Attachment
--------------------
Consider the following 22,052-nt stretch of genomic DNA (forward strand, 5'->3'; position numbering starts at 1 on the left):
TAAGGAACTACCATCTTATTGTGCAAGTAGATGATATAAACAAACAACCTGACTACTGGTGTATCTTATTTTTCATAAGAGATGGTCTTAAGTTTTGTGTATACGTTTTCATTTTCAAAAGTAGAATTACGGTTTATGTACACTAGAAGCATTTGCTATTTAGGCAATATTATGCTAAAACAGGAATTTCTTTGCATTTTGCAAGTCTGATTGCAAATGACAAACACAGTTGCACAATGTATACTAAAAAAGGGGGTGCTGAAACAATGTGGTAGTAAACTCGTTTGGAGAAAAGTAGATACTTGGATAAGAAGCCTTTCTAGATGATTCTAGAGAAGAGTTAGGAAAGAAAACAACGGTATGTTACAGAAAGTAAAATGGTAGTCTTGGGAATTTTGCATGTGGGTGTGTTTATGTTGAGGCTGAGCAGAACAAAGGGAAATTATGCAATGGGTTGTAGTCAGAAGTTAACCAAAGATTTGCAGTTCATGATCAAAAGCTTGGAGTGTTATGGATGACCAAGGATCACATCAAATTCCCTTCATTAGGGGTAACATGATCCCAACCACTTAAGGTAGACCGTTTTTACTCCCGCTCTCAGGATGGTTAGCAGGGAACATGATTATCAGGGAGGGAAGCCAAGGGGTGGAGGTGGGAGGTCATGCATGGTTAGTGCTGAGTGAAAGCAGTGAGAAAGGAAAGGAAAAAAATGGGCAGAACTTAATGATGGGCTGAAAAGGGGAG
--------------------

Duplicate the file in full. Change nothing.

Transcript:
Consider the following 22,052-nt stretch of genomic DNA (forward strand, 5'->3'; position numbering starts at 1 on the left):
TAAGGAACTACCATCTTATTGTGCAAGTAGATGATATAAACAAACAACCTGACTACTGGTGTATCTTATTTTTCATAAGAGATGGTCTTAAGTTTTGTGTATACGTTTTCATTTTCAAAAGTAGAATTACGGTTTATGTACACTAGAAGCATTTGCTATTTAGGCAATATTATGCTAAAACAGGAATTTCTTTGCATTTTGCAAGTCTGATTGCAAATGACAAACACAGTTGCACAATGTATACTAAAAAAGGGGGTGCTGAAACAATGTGGTAGTAAACTCGTTTGGAGAAAAGTAGATACTTGGATAAGAAGCCTTTCTAGATGATTCTAGAGAAGAGTTAGGAAAGAAAACAACGGTATGTTACAGAAAGTAAAATGGTAGTCTTGGGAATTTTGCATGTGGGTGTGTTTATGTTGAGGCTGAGCAGAACAAAGGGAAATTATGCAATGGGTTGTAGTCAGAAGTTAACCAAAGATTTGCAGTTCATGATCAAAAGCTTGGAGTGTTATGGATGACCAAGGATCACATCAAATTCCCTTCATTAGGGGTAACATGATCCCAACCACTTAAGGTAGACCGTTTTTACTCCCGCTCTCAGGATGGTTAGCAGGGAACATGATTATCAGGGAGGGAAGCCAAGGGGTGGAGGTGGGAGGTCATGCATGGTTAGTGCTGAGTGAAAGCAGTGAGAAAGGAAAGGAAAAAAATGGGCAGAACTTAATGATGGGCTGAAAAGGGGAG